Blogger: Janet Kobobel Grant
The other day I read one of my client’s manuscripts and came to the conclusion that the opening paragraphs were convoluted, forced, and confusing. I wrote to him to suggest he delete those first paragraphs; the manuscript, I assured him, unfolded beautifully thereafter.
My client responded to my suggestion with this: “I already had felt a pang of conviction [about those paragraphs] after rereading a portion of A Moveable Feast when Hemingway says, ‘If I started to write elaborately, or like someone introducing or presenting something, I found that I could cut that scrollwork or ornament out and throw it away and start with the first true simple declarative sentence I had written.'”
The conviction my client felt when he read the Hemingway passage, added with my perspective, convinced him to start his novel several paragraphs later.
As I thought about how a few sentences from A Moveable Feast had pointed my client to the error of his writing, I realized that the masters generously offer us their writing insights, often through books devoted to instructing us. They seem eager to tell us what they’ve learned as they’ve sweated over their masterpieces.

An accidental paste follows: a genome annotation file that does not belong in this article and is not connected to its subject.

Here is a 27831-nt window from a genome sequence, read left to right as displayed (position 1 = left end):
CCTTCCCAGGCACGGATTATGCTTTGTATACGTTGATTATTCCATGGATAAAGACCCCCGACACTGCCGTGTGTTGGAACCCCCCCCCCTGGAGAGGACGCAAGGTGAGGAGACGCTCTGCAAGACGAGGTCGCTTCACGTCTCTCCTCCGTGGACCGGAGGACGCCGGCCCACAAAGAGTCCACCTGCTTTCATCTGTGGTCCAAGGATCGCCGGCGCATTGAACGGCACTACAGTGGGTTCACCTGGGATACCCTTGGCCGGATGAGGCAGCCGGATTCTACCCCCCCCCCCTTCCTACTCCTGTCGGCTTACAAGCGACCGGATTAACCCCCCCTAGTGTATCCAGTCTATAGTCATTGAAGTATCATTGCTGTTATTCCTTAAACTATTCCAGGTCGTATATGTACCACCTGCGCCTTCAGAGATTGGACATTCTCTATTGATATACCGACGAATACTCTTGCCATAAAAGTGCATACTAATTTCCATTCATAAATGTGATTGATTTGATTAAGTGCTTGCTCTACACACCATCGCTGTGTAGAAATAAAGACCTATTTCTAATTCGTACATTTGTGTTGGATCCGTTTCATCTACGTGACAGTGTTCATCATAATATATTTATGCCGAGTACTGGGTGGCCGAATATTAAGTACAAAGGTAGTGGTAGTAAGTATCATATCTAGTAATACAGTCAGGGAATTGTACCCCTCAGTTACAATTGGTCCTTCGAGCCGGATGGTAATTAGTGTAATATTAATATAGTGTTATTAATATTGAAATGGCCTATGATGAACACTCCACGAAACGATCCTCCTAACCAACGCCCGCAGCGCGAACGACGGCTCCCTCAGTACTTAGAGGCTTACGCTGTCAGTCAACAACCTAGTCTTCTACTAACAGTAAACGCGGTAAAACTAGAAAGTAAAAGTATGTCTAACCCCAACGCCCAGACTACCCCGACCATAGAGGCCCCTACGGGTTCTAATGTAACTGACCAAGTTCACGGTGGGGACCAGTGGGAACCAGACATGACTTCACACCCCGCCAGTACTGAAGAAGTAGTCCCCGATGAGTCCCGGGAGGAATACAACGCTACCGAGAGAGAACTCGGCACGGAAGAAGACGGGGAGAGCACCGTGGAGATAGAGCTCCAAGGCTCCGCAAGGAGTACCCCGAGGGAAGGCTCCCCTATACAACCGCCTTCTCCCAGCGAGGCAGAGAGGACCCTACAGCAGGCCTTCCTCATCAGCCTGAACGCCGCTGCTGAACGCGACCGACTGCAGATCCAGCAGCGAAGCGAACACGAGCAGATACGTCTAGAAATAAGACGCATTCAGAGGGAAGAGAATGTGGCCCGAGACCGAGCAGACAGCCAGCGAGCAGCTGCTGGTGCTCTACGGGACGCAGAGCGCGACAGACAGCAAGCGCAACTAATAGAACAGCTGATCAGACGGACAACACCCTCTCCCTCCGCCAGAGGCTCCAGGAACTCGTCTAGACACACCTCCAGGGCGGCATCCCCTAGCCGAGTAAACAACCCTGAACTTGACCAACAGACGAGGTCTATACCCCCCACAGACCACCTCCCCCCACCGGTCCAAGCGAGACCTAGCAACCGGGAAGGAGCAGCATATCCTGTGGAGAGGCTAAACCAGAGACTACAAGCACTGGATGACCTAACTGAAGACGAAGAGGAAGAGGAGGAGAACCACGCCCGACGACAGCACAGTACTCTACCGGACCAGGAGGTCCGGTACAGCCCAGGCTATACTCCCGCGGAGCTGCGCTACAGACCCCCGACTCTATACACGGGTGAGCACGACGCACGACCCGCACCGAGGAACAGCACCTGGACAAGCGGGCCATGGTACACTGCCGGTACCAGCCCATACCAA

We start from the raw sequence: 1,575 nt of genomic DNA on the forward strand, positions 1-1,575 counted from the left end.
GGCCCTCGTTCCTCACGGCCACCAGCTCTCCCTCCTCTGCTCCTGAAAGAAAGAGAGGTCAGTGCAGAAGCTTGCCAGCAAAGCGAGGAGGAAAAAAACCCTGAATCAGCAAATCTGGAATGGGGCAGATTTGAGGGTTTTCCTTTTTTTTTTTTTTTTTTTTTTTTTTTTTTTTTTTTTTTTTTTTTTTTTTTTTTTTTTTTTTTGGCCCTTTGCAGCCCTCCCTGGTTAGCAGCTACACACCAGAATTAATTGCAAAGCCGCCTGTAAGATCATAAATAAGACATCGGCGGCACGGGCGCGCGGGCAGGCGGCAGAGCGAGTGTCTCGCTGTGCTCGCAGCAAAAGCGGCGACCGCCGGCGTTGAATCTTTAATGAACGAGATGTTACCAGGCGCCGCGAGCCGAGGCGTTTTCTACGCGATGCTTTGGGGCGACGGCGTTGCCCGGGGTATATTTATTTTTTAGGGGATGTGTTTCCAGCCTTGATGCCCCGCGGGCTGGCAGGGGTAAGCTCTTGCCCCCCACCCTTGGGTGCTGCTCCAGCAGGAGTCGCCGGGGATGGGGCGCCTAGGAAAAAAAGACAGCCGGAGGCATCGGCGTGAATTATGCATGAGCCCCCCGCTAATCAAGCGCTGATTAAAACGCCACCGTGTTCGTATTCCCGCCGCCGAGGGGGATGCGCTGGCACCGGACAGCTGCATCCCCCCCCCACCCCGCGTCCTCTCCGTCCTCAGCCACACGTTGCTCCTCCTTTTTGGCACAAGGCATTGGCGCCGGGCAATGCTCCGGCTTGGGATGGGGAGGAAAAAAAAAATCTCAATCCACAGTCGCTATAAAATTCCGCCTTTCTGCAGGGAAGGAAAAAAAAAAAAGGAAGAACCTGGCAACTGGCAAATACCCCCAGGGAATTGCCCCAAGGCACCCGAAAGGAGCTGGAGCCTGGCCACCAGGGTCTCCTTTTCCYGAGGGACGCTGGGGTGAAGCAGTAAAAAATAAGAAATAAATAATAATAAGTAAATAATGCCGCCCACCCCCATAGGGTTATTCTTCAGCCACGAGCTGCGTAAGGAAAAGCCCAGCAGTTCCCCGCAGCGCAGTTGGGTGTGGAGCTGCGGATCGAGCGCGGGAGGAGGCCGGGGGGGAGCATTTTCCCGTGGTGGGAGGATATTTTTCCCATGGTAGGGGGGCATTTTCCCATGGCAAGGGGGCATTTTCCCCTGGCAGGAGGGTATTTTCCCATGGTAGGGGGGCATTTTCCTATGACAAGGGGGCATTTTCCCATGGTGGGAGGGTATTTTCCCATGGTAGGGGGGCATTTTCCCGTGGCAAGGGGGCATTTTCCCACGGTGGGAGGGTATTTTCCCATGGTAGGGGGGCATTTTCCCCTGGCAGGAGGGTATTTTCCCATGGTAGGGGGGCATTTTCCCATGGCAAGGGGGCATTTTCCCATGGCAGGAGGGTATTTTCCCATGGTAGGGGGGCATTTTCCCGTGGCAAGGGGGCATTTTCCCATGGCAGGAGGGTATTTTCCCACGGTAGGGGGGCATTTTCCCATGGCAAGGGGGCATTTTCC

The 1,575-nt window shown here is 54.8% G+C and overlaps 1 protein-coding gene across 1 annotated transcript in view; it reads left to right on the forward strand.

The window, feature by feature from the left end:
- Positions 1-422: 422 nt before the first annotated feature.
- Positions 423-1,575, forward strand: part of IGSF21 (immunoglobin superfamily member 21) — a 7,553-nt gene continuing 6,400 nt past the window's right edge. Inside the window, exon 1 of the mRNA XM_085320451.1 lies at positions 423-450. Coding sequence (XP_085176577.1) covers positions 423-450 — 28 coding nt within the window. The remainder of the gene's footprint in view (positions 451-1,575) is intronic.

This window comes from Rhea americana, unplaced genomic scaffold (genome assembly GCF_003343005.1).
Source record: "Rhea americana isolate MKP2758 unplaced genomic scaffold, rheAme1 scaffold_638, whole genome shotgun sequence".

That realization caused me to list a few helpful instructions I’ve gathered from the masters about writing principles. Here are three of them:
“Thunder and lightning too often, and they stop getting under the bed.” –Mark Twain
“Murder your darlings.” –Critic and writing instructor, Arthur Quillin-Couch
“Writers must be fair and remember even bad guys (most of them, anyway) see themselves as good—they are the heroes of their own lives. Giving them a fair chance as characters can create some interesting shades of gray—and shades of gray are also a part of life.” –Stephen King
Other authors who were eager to share their wealth of knowledge are C.S. Lewis, Madeleine L’Engle, E.B. White. The list goes on.
What writing advice have you gleaned from the master writers?